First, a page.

Embracing Security Intent

Embracing Security Intent and IBNS

What is IBNS, and what are its advantages? 

Intent-based network security (hereafter “IBNS”) helps with several areas that are of top concern for enterprise security leaders:

  • Software-defined networking
  • New application deployment
  • Moving applications across platforms (e.g. on-prem, cloud, virtual, containers)
  • Orchestrating policies to fit the network need

It does this by decoupling intent from implementation.

In this model, intent becomes the bedrock of policies and controls, and implementation serves as the device-specific enforcement of the declared security goal.

Basically, you are navigating to a place that’s much less about writing rules and much more about automating processes rooted in the desired intent of a device or path.

Obviously, this is a large undertaking for any organization, because it’s drastically different from current-state thinking. In reality, though, intent has always been the bedrock of data protection.

The question becomes how do you turn an intention into something that’s technically enforceable.

How to Turn Intent into Enforcement

Deduction of Security Intent

This is a three-step process:

  1. Begin with assets
  2. Classify communications protocols
  3. Overlay context

Begin with Assets: Recursive Network Indexing helps you to have a good understanding of your inventory of assets, and then Traffic Flow Analysis and Access Path Analysis help you to see how these assets are behaving in the context of the network.

Example: “This web server has historically only received traffic from these sources, only on these protocols, and only under these circumstances.” Now, all the rules in my network’s rulebase have a new character and aspect. They reveal to you the statistically likely intent that was originally planned.

Classify communications protocols: There can be particular protocols (e.g. SMB, Telnet), that we never want to see on our network or between certain assets. We can classify these and determine if those protocols are in current operation. When spotted, we now know that the original security intent was lost.

Using this classification, we can pair the protocols with the assets and judge their history in context of a reasonable security profile for the asset, i.e. “this asset class is never permitted to use this kind of protocol.” If you then see that protocol in use with the asset in question, you have the photographic negative of the security intent.

Overlay context: When deducing the existing security intent, we need context. Without this context, we simply have data points plopped down on a screen without any real knowledge of how they relate.

Declaration of Security Intent

Take a look at this quote from the SANS Institute’s David Jarmon:

It is important to first define what a security policy means with regard to an organization, or in other words, how much security is needed.  A security policy should be designed around the critical [assets] that are identified. An effective security program is not event-driven; it is a life cycle approach that calls for a continuous “hands and eyes” approach.  A security program will only be successful if continuous risk reviews start the life cycle.

Yep. Identify the assets, remain asset-centric when designing policy, determine the whole life cycle and constantly examine risks. When this is the guiding principle, any security team can easily see the process as something they practice every day.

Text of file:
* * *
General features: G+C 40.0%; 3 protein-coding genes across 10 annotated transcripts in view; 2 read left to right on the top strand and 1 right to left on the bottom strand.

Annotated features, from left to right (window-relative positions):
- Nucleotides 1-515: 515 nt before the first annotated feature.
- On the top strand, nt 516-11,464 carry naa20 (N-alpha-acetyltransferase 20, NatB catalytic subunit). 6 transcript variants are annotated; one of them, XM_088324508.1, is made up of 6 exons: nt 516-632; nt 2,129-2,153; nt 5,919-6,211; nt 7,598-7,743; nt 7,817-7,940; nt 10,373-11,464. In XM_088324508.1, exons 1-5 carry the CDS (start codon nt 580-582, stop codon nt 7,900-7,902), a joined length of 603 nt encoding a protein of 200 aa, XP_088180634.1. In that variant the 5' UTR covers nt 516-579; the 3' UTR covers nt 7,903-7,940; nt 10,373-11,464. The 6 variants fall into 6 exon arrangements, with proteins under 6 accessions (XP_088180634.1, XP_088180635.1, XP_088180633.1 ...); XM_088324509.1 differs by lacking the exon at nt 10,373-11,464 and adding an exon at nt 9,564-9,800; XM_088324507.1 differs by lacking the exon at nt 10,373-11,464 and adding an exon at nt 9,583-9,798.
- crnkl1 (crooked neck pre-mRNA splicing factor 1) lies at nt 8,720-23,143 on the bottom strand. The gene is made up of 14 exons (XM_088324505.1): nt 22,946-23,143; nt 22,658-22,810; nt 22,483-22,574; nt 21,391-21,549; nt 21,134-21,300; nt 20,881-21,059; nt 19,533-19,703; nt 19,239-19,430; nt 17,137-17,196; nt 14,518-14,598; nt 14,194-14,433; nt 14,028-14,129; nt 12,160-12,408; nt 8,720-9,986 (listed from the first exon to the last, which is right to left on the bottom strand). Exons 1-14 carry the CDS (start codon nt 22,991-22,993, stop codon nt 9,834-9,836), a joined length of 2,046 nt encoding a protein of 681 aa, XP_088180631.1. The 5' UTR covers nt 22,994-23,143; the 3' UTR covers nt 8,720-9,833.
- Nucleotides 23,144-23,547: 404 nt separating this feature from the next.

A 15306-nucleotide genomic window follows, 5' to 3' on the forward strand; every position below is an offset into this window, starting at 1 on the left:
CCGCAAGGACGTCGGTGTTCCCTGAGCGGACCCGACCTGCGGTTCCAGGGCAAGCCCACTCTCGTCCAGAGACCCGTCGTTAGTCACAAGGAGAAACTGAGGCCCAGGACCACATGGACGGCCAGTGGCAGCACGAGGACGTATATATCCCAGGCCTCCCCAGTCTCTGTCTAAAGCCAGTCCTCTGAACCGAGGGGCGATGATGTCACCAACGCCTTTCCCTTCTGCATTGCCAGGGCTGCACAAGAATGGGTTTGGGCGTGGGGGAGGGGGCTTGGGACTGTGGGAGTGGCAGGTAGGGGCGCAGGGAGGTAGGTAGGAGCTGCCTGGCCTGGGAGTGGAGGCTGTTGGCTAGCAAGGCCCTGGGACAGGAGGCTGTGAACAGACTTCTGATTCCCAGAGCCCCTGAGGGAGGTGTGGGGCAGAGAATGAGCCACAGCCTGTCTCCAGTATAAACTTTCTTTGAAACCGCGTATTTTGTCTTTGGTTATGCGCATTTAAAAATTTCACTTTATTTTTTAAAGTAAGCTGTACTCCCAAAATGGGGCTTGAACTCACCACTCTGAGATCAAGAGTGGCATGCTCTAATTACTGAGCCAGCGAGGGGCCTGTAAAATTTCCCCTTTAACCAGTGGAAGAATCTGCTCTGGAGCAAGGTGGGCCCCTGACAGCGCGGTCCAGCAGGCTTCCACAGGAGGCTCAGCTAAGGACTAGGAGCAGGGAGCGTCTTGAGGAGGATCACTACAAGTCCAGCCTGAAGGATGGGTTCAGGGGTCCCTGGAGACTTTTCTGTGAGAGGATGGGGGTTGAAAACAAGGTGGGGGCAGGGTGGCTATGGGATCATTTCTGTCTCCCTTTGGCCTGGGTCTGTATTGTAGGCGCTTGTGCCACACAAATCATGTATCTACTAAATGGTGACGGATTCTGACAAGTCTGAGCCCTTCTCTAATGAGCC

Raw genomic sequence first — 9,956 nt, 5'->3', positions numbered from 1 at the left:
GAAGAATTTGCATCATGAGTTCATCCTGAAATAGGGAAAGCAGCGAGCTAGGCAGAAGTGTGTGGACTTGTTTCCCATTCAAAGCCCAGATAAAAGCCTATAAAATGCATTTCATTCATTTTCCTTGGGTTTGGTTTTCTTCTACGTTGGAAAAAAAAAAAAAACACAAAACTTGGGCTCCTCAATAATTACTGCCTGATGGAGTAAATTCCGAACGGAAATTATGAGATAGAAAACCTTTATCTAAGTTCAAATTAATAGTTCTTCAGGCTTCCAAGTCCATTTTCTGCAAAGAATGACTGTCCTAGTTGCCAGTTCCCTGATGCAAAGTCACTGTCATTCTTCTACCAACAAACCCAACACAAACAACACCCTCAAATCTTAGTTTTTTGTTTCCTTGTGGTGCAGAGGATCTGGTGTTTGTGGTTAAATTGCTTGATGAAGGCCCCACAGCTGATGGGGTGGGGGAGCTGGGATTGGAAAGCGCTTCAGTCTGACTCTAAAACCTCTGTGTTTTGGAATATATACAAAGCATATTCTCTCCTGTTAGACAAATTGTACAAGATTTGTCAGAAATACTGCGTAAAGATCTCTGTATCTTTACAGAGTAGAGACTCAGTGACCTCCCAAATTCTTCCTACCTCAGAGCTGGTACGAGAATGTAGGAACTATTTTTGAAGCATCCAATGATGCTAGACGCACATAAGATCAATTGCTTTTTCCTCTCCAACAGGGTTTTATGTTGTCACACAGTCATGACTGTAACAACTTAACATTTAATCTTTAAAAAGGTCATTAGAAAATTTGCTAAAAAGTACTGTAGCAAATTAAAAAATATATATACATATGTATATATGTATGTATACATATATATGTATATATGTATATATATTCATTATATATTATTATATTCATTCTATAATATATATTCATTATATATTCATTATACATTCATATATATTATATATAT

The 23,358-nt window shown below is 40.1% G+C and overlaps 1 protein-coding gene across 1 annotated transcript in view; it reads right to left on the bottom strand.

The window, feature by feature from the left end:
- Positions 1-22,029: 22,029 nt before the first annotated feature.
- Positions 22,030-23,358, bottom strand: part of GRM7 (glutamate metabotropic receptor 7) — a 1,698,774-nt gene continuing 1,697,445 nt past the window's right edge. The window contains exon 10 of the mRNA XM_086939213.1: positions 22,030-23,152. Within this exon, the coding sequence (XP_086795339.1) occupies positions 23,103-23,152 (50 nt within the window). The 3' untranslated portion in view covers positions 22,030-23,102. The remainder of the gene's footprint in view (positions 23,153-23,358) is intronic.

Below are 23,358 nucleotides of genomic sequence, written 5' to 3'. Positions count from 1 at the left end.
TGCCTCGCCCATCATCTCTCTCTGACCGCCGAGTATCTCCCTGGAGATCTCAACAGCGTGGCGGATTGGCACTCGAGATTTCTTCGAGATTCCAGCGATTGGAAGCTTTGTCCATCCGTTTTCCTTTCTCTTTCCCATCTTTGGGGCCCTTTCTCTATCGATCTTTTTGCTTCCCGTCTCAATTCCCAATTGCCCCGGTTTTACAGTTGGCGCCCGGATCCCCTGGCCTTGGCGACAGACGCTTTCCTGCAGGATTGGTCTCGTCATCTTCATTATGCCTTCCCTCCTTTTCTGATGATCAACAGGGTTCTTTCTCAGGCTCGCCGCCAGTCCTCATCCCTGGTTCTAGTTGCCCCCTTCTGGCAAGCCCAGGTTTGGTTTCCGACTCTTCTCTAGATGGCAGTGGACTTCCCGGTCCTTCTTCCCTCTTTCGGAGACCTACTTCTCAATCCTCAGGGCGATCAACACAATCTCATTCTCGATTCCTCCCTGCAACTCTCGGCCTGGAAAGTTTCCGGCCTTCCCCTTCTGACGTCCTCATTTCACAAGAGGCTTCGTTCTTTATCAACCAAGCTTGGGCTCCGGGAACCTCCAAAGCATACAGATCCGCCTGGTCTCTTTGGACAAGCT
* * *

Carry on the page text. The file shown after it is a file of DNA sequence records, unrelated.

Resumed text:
Once we have determined what our security intent should be (our global, declarative policy), then we have the opportunity to remove our hands from the keyboard, stop writing rules and start commanding intent to every stitch of the enterprise network. To do this, we must start with translating that intent.

Translation of Security Intent

There are multiple factors that go into this algorithm, including but not limited to compliance standards, business requirement, and security mandates.

Compliance: Compliance standards – regulatory and internal – are written in human language, not code. To reach a state of intent-based security, we must translate the desired compliance requirements into relevant rules and access controls that conform to the security intent.

Business requirements: As with compliance standards, these business goals are written in plain English. In the old method, security and engineering teams would take such business goals and transform these into syntactical strings of rules conforming to a machine’s specific demands. With intent-based security, we use the machine learning to do the translation. You’re literally not writing rules anymore.

Security mandates: Security mandates begin with a particular risk that has been uncovered or was previously underappreciated. When security mandates shift, it determines what needs to be translated from intent to implementation.

FireMon’s Policy Compute Engine serves as the machine translator to your security intent. This helps organizations realize intent-based security by offloading the grind of constructing the rules to machines and leaving the strategic thinking to the humans who do it best. Now that we have our intentions codified and machines obeying those intentions by translating to the right rules, we are ready to automate our implementation.

This blog was brought to you by our partner, FireMon. FireMon has been at the forefront of the security management category, delivering first-ever functionality such as firewall behavior testing, workflow integration, traffic flow analysis and rule recertification.  They are a sponsor of our annual Camp Secure Sense 2018 and will be presenting on Day 2 at 11:30 am.

Head on over to the registration page to discover other thought leadership presentations exclusive to Camp Secure Sense here.

With only 26 days left, and a few spots open for InfoSec leaders, we encourage you to register ASAP.